A missing idol, a team of police officials, a mystery woman and a kidnapping case. As a mystery drama, 'Adhrishyam' has its heart in the right place, with sufficient twists and turns to keep the audience guessing, till a point.
The pace reminds you of Tamil flicks of the same genre, but that shouldn't be surprising since 'Adrishyam' is a bilingual film, which caters to both Malayali and Tamil audiences.
Narain plays Nandakumar, a police officer who is asked by Purushothaman (Prathap Pothen), a top police official, to investigate a woman missing case. Sharafudheen (Rajkumar), a police officer from Tamil Nadu, is also part of the investigation. Simultaneously, Joju George who is an independent detective also starts a probe.
Though it looks quite promising, the film struggles to progress naturally in some areas. The hospital scene, for example, involving a rich man (John Vijay) who wants to sear a child is very dramatic, though it soon becomes the turning point in the film. Also, in some areas the loopholes were evident, like when the makers failed to establish the connection between Purushothaman and Nandakumar. This lend incompleteness to the film.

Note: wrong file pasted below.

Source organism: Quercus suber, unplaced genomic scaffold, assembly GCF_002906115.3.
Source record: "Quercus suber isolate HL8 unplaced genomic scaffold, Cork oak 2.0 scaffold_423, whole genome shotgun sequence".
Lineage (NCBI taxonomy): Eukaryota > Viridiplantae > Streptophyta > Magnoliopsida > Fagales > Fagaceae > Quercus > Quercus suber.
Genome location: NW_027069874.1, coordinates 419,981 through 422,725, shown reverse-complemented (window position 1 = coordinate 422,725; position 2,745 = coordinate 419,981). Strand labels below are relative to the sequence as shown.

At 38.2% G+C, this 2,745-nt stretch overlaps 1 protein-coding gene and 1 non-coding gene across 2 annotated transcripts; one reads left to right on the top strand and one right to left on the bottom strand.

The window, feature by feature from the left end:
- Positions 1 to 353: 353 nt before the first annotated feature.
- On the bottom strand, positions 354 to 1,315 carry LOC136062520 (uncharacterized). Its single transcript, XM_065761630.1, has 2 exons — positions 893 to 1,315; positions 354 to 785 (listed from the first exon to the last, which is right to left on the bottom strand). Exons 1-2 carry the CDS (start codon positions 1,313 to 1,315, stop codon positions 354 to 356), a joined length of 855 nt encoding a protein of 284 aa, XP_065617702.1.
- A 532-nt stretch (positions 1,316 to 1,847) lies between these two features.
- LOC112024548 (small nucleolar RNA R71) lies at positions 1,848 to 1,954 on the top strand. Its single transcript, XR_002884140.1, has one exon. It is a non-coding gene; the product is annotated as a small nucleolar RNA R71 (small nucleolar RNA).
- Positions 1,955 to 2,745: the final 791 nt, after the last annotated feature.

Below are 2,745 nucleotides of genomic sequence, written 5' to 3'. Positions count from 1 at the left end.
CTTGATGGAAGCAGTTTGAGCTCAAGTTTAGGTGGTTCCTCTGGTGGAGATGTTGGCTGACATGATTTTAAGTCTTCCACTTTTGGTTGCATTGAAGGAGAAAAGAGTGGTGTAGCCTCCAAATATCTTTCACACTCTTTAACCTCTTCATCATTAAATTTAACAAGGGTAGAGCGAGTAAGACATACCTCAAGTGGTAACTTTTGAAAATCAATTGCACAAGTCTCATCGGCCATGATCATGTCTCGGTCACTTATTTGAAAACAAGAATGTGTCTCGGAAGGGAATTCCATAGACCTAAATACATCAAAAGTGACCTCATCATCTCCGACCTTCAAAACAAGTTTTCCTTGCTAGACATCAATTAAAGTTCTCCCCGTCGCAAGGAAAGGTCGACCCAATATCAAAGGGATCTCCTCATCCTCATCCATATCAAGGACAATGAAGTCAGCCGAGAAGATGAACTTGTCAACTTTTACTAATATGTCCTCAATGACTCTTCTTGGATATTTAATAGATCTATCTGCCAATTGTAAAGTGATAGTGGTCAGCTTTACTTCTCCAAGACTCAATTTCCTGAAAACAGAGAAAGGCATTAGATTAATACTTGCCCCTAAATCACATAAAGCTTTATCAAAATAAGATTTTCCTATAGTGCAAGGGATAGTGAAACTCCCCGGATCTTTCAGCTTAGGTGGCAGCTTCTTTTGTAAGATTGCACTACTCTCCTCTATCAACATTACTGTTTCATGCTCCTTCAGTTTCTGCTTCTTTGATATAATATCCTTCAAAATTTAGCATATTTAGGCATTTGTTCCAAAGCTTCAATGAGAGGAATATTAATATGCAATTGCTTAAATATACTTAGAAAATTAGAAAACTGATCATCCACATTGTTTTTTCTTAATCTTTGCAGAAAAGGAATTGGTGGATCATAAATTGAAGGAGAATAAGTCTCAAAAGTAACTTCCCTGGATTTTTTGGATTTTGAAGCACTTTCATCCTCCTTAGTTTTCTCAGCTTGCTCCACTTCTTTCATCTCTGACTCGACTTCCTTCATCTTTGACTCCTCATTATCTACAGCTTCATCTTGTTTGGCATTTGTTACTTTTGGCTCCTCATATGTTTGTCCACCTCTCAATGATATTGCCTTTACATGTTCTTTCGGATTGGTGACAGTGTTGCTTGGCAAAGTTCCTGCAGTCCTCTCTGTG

Director Zac Harris has done a decent job keeping the mystery intact, though he hasn’t been able to infuse much freshness to the plotline.
But given that, the twists in the movie are quite interesting, especially when you consider that it is Zac's first film.
The characterisation is decent, but the use of multiple characters seemed unnecessary, as it tends to be too confusing. Joju George's role remains a mystery in the film, almost to the point that his character seemed like an unnecessary presence.
Its great to see Narain, who works predominantly in Tamil cinema, back in his home turf. As usual, he exudes enough charm on screen, though his character could been given some more meat.
Sharafudhin, who is getting a couple of variety roles, does justice to his character. It's a welcome surprise to see him handling romance with so much ease.
Joju George, who is capable of emoting best with his eyes, does justice to his role. The intensity is intact.
Anandhi and Athmeeya Rajan's performances are also, but there is limited space for women characters in the plot. Ranjin Raj's music lends charm to the film, while the background score by Dawn Vincent was also good.
It is good to see filmmakers exploring surrogacy as a subject, but a careful handling of sensitive topic is needed.